Let's visit Juan Carlos Ramírez in his wood workshop. This young native of La Paz who learned his skill from his father has spent almost 20 years dedicated to the art of carving.
Juan Carlos works with his own designs and special orders with great enjoyment in the workshop that belonged to his father. He tells us that he started as a young boy sanding the bases of his father's work and slowly but surely became more skilled.
"I prefer stylized, three-dimensional designs, but I do a little bit of everything. The good thing is that my work is relaxing, and sometimes I lose all track of time… when I went to Brazil I learned to do inlays, which I like, but I still prefer carving."
Recently Juan Carlos took a liking to working on rough-hewn tree trunks that he collects himself in the parks. "Sometimes when I am walking, I see that they are cutting down trees in the parks or streets, so I collect them and bring them to the workshop." He even rescued a piece of the trunk from vine around his house and used it to make an Ekeko figure that he plans to send to the municipal contest.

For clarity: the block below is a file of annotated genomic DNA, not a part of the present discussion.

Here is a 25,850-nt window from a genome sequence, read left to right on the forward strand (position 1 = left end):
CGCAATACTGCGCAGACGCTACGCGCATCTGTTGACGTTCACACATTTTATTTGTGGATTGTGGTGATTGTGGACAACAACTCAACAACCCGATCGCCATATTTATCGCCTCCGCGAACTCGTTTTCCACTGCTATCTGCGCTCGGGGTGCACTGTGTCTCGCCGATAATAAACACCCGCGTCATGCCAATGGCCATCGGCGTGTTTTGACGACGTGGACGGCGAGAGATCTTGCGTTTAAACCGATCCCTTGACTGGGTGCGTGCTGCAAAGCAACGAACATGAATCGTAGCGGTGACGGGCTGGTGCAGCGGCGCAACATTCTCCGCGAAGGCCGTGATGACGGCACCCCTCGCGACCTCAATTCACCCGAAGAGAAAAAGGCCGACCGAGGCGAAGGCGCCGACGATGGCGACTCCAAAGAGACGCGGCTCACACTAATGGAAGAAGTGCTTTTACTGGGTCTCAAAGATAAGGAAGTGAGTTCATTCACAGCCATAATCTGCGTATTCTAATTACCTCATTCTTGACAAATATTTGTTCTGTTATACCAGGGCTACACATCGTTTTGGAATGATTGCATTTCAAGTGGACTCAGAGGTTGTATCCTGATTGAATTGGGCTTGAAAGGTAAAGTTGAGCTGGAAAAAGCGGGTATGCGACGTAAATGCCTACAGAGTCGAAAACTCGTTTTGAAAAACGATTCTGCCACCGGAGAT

Nowadays he works alone but hires helpers when he has a big order. Like he tells us, it is getting harder to get good wood all the time. "The best wood is exported, so we're only left with the scraps. They say there's a lot of smuggling. Before, I worked with mahogany, but it is really hard to get now. Lately I've been working with white cedar from Beni" (Bolivia's Amazonian department).
Once he has the wood, he makes a freehand drawing of the design and starts to cut it, using gouges and chisels to give it shape; then he polishes it and finishes it as needed.
Like he tells us, it is really interesting to carve trunks because they have different tones, and when the piece is finished it has a special sheen.
Juan Carlos Ramírez loves his art and wants to share it with the world.
Look for his work at Caserita.com